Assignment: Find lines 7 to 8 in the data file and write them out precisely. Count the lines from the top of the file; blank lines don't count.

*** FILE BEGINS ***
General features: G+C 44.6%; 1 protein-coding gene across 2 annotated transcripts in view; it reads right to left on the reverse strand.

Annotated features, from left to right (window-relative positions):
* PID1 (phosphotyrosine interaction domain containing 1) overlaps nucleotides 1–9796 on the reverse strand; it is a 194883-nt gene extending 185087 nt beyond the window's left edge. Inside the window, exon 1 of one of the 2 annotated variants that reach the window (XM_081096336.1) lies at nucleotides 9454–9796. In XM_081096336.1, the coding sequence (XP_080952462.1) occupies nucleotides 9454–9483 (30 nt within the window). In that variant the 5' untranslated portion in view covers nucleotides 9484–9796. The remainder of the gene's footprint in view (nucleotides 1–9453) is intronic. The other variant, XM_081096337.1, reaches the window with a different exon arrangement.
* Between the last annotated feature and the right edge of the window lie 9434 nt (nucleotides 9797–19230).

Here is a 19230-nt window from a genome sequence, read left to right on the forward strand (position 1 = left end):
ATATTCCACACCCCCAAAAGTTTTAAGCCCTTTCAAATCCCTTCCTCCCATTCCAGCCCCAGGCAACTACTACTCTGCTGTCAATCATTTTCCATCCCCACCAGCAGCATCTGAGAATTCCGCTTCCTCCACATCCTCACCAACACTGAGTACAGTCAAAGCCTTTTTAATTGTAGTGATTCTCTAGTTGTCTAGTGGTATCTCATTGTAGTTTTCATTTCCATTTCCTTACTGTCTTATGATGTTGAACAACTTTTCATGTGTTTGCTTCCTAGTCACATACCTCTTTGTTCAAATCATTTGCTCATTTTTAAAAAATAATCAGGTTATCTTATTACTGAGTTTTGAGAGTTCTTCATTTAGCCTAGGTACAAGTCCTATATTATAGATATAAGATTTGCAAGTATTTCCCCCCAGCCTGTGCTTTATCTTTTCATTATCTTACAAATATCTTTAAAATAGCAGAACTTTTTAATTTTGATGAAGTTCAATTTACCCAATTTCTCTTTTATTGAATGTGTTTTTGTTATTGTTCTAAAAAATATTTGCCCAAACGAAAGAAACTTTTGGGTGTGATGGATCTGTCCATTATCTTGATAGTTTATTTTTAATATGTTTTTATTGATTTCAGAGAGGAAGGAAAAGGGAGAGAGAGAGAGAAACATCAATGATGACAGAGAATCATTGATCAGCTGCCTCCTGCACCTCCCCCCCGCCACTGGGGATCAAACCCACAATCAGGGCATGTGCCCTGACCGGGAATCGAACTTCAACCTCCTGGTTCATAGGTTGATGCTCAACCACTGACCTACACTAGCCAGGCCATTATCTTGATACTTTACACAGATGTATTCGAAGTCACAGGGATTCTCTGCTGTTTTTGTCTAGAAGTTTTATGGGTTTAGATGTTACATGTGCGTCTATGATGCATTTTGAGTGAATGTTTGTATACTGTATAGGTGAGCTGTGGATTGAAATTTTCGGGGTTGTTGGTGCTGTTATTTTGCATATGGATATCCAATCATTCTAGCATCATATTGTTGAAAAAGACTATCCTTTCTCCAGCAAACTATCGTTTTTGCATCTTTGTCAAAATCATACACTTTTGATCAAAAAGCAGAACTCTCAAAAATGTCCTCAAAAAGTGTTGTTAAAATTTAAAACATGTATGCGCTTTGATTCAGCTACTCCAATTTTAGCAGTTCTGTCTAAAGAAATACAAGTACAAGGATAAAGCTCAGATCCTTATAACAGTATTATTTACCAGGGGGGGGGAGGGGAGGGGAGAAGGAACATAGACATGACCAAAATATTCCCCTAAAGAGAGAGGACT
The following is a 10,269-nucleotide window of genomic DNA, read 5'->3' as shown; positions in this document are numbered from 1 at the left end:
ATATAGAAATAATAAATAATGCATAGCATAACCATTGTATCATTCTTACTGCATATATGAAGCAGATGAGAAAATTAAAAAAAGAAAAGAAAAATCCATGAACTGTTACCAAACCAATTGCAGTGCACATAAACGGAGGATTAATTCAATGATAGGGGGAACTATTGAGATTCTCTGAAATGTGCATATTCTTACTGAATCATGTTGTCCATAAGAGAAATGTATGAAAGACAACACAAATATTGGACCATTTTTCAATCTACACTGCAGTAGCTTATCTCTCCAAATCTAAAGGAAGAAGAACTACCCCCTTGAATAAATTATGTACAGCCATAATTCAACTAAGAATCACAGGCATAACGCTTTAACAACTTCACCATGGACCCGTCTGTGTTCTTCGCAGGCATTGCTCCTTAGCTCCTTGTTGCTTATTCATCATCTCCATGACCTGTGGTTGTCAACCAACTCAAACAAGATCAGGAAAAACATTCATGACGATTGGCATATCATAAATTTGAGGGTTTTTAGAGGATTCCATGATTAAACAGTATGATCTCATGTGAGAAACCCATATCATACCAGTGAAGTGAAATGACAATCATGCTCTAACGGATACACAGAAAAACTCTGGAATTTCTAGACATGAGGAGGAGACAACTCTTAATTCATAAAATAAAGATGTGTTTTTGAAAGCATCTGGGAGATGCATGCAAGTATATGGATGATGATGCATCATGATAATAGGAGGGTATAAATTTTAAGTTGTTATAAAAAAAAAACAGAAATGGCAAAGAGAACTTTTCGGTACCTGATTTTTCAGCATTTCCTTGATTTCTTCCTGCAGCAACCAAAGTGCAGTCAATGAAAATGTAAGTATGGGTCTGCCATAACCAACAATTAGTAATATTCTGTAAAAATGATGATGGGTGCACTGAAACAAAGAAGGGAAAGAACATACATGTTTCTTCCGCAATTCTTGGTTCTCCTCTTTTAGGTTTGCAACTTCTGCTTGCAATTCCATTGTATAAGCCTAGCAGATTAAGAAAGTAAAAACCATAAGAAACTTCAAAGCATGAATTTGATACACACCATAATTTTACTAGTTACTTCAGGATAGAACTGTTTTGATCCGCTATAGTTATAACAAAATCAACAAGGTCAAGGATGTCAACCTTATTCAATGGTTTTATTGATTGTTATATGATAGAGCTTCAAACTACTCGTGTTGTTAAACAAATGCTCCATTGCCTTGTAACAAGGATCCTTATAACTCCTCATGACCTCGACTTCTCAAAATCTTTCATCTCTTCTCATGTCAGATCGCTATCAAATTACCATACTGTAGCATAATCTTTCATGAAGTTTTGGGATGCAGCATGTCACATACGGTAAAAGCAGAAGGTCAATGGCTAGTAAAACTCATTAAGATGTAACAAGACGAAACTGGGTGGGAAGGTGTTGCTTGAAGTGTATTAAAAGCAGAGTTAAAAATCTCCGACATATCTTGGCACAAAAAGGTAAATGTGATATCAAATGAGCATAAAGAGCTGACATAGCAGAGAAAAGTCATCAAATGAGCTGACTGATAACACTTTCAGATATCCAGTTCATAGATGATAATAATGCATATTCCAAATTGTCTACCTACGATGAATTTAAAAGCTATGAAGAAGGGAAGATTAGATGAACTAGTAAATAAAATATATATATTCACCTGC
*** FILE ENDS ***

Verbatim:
The following is a 10,269-nucleotide window of genomic DNA, read 5'->3' as shown; positions in this document are numbered from 1 at the left end:
ATATAGAAATAATAAATAATGCATAGCATAACCATTGTATCATTCTTACTGCATATATGAAGCAGATGAGAAAATTAAAAAAAGAAAAGAAAAATCCATGAACTGTTACCAAACCAATTGCAGTGCACATAAACGGAGGATTAATTCAATGATAGGGGGAACTATTGAGATTCTCTGAAATGTGCATATTCTTACTGAATCATGTTGTCCATAAGAGAAATGTATGAAAGACAACACAAATATTGGACCATTTTTCAATCTACACTGCAGTAGCTTATCTCTCCAAATCTAAAGGAAGAAGAACTACCCCCTTGAATAAATTATGTACAGCCATAATTCAACTAAGAATCACAGGCATAACGCTTTAACAACTTCACCATGGACCCGTCTGTGTTCTTCGCAGGCATTGCTCCTTAGCTCCTTGTTGCTTATTCATCATCTCCATGACCTGTGGTTGTCAACCAACTCAAACAAGATCAGGAAAAACATTCATGACGATTGGCATATCATAAATTTGAGGGTTTTTAGAGGATTCCATGATTAAACAGTATGATCTCATGTGAGAAACCCATATCATACCAGTGAAGTGAAATGACAATCATGCTCTAACGGATACACAGAAAAACTCTGGAATTTCTAGACATGAGGAGGAGACAACTCTTAATTCATAAAATAAAGATGTGTTTTTGAAAGCATCTGGGAGATGCATGCAAGTATATGGATGATGATGCATCATGATAATAGGAGGGTATAAATTTTAAGTTGTTATAAAAAAAAAACAGAAATGGCAAAGAGAACTTTTCGGTACCTGATTTTTCAGCATTTCCTTGATTTCTTCCTGCAGCAACCAAAGTGCAGTCAATGAAAATGTAAGTATGGGTCTGCCATAACCAACAATTAGTAATATTCTGTAAAAATGATGATGGGTGCACTGAAACAAAGAAGGGAAAGAACATACATGTTTCTTCCGCAATTCTTGGTTCTCCTCTTTTAGGTTTGCAACTTCTGCTTGCAATTCCATTGTATAAGCCTAGCAGATTAAGAAAGTAAAAACCATAAGAAACTTCAAAGCATGAATTTGATACACACCATAATTTTACTAGTTACTTCAGGATAGAACTGTTTTGATCCGCTATAGTTATAACAAAATCAACAAGGTCAAGGATGTCAACCTTATTCAATGGTTTTATTGATTGTTATATGATAGAGCTTCAAACTACTCGTGTTGTTAAACAAATGCTCCATTGCCTTGTAACAAGGATCCTTATAACTCCTCATGACCTCGACTTCTCAAAATCTTTCATCTCTTCTCATGTCAGATCGCTATCAAATTACCATACTGTAGCATAATCTTTCATGAAGTTTTGGGATGCAGCATGTCACATACGGTAAAAGCAGAAGGTCAATGGCTAGTAAAACTCATTAAGATGTAACAAGACGAAACTGGGTGGGAAGGTGTTGCTTGAAGTGTATTAAAAGCAGAGTTAAAAATCTCCGACATATCTTGGCACAAAAAGGTAAATGTGATATCAAATGAGCATAAAGAGCTGACATAGCAGAGAAAAGTCATCAAATGAGCTGACTGATAACACTTTCAGATATCCAGTTCATAGATGATAATAATGCATATTCCAAATTGTCTACCTACGATGAATTTAAAAGCTATGAAGAAGGGAAGATTAGATGAACTAGTAAATAAAATATATATATTCACCTGC